Lance: Hunterdon and Somerset Counties See Federal Grants for Substance Abuse Fight
FLEMINGTON, N.J. --- Congressman Leonard Lance (NJ-07) today announced Community in Crisis, Inc., Hunterdon Prevention Resource, Inc. and Empower Somerset, Inc. have each been awarded a $125,000 grant by the Drug-Free Communities Support Program and the White House Office of National Drug Control Policy. The grants are designed to assist communities addressing the problem of opioid and heroin abuse, provide education and implement prevention measures.
“Too often we are hearing about another life cut short from the scourge of drug addiction. This is not just a New Jersey problem, but an epidemic facing the entire country. We need to be working together and empowering the groups and organizations that are succeeding in turning the tide against drug abuse. Community in Crisis, Inc., Hunterdon Prevention Resource, Inc. and Empower Somerset, Inc. are great partners in connecting people with the resources and support they need. These investments are not only the right thing to do, but help lessen the significant strain on law enforcement resources. I commend each group on its important work,” said Lance.
The Drug-Free Communities (DFC) Support Program, created by the Drug-Free Communities Act of 1997, is the Nation’s leading effort to mobilize communities to prevent youth substance use. Directed by the White House Office of National Drug Control Policy (ONDCP) in partnership with the Substance Abuse and Mental Health Services Administration (SAMHSA), the DFC Program provides grants to community coalitions to strengthen the infrastructure among local partners to create and sustain a reduction in local youth substance use.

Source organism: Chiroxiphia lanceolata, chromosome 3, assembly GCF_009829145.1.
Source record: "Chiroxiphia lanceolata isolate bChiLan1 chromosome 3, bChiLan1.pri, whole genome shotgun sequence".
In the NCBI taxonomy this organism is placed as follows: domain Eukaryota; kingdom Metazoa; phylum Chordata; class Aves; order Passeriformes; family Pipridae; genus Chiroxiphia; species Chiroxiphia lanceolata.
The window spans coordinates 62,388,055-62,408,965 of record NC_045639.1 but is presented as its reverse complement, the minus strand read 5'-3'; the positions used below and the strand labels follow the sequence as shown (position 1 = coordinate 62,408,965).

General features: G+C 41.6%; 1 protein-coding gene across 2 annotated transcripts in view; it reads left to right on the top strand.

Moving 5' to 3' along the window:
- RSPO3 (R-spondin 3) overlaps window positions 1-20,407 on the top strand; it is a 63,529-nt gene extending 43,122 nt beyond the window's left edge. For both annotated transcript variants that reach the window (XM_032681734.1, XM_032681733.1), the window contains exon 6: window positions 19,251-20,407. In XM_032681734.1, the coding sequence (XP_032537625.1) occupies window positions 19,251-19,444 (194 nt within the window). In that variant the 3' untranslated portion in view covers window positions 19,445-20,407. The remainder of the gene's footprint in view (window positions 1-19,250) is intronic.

“We’re losing more than 60,000 people per year to drug overdose, but if we can stop young people from starting to use drugs in the first place, we can save lives,” said Richard Baum, Acting Director of National Drug Control Policy. “Our local DFC coalitions are a key part of this effort because they are bringing together parents groups, schools, healthcare professionals, law enforcement, businesses and others to prevent drug use and improve the health of the community.”
Lance is a leader in Congress in the anti-opioid abuse fight. Lance served on the conference committee charged with assembling the federal legislation to combat the Nation’s opioid epidemic. That measure was signed into law last year. Lance also worked with Hunterdon County Prosecutor Anthony P. Kearns, III, on legislation that improves the medical drug approval and label process for prescription drugs, a major contributing factor to drug abuse.